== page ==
Found 7 article(s) for author 'Employment'

Weathering the Great Recession: Variation in Employment Responses by Establishments and Countries

Weathering the Great Recession: Variation in Employment Responses by Establishments and Countries. Richard Freeman, July 2016, Paper, “This paper finds that US employment changed differently relative to output in the Great Recession and recovery than in most other advanced countries or in the US in earlier recessions. Instead of hoarding labor, US firms reduced employment proportionately more than output in the Great Recession, with establishments that survived the downturn contracting jobs massively. Diverging from the aggregate pattern, US manufacturers reduced employment less than output while the elasticity of employment to gross output varied widely among establishments. In the recovery, growth of employment was dominated by job creation in new establishments. The variegated responses of employment to output challenges extant models of how enterprises adjust employment over the business cycle.” Link

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Infrastructure for innovation

Infrastructure for innovation. Calestous Juma, June 26, 2015, Opinion, “Infrastructural development and technological innovation are both vital to Africa’s economic future. Policymakers are currently more focused on infrastructure; they should not forget its critical role in spurring innovation. Infrastructure is both the backbone for the economy but also the motherboard for technological innovation. Without adequate infrastructure, Africa’s economies cannot realise their full potential. The continent’s low economic performance and weak integration into the global economy is in part a result of inadequate infrastructure…Link

 

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Demand Side Secular Stagnation

Demand Side Secular Stagnation. Lawrence Summers, May 2015, Paper. “The experience of first Japan and now Europe and the USA suggests that Hansen’s concept of secular stagnation is highly relevant. Recovery has been anemic and follows a generation of financially unsustainable and often lackluster growth. Investment demand has declined while the supply of saving has increased, leaving the economy vulnerable to liquidity traps. Although some US indicators have improved, forward real rates have declined sharply, European prospects remain muddled, and the zero-bound will likely constrain again during the next recession...” Link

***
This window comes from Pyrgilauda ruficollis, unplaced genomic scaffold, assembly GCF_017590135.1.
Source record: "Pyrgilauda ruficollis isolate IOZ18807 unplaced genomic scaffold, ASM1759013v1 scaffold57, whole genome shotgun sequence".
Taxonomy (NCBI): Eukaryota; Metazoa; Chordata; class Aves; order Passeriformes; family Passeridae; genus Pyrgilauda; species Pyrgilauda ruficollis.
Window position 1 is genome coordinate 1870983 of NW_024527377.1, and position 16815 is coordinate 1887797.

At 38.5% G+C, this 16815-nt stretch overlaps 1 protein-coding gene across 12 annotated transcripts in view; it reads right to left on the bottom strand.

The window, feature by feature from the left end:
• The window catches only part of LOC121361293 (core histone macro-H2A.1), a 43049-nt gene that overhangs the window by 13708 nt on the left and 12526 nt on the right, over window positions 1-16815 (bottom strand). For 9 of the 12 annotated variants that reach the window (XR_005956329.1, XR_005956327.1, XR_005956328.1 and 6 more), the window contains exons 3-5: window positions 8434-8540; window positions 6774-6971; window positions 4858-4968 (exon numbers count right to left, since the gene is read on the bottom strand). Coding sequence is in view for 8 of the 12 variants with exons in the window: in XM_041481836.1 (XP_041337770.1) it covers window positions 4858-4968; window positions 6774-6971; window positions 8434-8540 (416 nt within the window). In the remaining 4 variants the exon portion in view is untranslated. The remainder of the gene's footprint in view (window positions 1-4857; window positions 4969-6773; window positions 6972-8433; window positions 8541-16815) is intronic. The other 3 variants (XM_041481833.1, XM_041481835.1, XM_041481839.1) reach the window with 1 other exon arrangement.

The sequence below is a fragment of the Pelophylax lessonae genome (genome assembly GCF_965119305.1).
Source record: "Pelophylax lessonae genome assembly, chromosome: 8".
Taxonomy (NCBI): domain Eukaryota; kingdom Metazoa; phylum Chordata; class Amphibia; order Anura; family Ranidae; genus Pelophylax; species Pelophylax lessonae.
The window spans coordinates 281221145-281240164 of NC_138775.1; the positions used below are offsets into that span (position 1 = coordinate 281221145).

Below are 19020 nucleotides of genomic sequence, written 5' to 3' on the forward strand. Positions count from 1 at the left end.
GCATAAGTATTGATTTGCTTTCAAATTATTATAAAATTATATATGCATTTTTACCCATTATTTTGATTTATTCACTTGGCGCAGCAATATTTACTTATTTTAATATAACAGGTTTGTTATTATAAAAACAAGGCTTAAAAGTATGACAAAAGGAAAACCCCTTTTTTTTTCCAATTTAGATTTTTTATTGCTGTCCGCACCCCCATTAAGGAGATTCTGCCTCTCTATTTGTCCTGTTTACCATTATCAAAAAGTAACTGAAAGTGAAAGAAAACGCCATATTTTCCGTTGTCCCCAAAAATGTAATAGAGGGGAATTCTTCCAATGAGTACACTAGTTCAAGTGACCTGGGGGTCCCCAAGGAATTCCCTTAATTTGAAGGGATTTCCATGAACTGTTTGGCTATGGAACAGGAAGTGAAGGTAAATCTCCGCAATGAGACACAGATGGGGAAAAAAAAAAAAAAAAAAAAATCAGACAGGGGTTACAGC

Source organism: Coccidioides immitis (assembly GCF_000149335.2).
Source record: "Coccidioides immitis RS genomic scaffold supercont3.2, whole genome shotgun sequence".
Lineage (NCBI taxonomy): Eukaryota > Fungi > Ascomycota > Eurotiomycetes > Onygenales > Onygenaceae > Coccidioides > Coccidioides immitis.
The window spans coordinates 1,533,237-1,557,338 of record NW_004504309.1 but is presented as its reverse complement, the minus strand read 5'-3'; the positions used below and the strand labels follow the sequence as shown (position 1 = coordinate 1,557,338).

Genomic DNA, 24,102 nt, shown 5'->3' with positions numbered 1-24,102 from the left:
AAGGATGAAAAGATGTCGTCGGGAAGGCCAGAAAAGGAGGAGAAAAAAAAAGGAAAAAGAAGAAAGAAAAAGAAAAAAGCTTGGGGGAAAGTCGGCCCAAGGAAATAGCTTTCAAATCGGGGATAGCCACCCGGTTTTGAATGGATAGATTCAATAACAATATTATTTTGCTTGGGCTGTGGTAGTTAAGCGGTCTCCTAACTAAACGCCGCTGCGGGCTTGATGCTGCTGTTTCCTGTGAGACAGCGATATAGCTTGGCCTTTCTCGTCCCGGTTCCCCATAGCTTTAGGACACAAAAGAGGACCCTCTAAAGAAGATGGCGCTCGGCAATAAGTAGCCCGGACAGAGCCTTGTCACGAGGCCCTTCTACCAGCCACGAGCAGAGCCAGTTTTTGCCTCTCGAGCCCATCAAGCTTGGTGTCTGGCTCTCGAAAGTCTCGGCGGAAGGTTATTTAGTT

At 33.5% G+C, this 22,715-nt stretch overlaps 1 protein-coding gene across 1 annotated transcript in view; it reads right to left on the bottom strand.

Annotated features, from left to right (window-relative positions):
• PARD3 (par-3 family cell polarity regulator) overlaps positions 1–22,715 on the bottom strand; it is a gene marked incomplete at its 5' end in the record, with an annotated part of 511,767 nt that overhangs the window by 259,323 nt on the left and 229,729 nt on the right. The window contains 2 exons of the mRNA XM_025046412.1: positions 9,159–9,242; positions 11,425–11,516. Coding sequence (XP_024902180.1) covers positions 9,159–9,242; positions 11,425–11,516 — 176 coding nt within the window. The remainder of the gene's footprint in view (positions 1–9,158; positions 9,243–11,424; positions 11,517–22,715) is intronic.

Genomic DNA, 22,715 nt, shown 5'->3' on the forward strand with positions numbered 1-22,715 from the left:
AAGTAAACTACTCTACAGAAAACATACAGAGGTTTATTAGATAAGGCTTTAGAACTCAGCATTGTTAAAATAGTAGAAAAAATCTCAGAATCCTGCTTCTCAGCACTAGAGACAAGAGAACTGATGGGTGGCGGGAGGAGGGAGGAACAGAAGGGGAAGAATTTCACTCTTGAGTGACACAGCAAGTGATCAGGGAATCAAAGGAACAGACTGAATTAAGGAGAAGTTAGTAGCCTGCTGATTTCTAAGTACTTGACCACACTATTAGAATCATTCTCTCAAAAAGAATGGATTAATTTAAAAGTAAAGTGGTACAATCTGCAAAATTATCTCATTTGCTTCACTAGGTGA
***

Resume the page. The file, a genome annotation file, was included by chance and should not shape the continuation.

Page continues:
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Entrepreneurship and Urban Growth: An Empirical Assessment with Historical Mines

Entrepreneurship and Urban Growth: An Empirical Assessment with Historical Mines. Edward L. Glaeser, William R. Kerr, May 2015, Paper. “We study entrepreneurship and growth through the lens of U.S. cities. Initial entrepreneurship correlates strongly with urban employment growth, but endogeneity bedevils interpretation. Chinitz (1961) hypothesized that coal mines near cities led to specialization in industries, like steel, with significant scale economies and that those big firms subsequently damped entrepreneurship across several generations. Proximity to historical mining deposits is associated with reduced…” Link

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Informal Tradables and the Employment Growth of Indian Manufacturing

Informal Tradables and the Employment Growth of Indian Manufacturing. William R. Kerr, March 2015, Paper. “India’s manufacturing growth from 1989 to 2010 displays two intriguing properties: 1) a substantial fraction of absolute and net employment growth is concentrated in informal tradable industries, and 2) much of this growth is connected to the development of one-person establishments. This paper investigates the causes and determinants of these growth patterns. The rapid urbanization of the informal sector plays the strongest role, while there is some evidence for subcontracting by the formal sector and a “push” entrepreneurship story. The paper also finds modest connections of this growth to rising female...” Link

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Fiscal Policy and Full Employment

Fiscal Policy and Full Employment. Lawrence Summers, April 2, 2014, Paper. “At present and going forward, activist fiscal policy is likely to be essential for the American economy to operate near potential levels of output and employment. This conclusion is a substantial change in view from the near-consensus of economists that monetary policy alone could and should be left to carry out the stabilization policy mission, a view that prevailed for nearly a generation prior to the 2008 financial crisis…” Link

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The Consequences of Entrepreneurial Finance: Evidence from Angel Financings

The Consequences of Entrepreneurial Finance: Evidence from Angel Financings. William R. Kerr, January 2014, Paper. “This paper documents that ventures that are funded by two successful angel groups experience superior outcomes to rejected ventures: they have improved survival, exits, employment, patenting, web traffic, and financing. We use strong discontinuities in angel funding behavior over small changes in their collective interest levels to implement a regression discontinuity approach. We confirm the positive effects for venture operations…” Link Verified October 11, 2014

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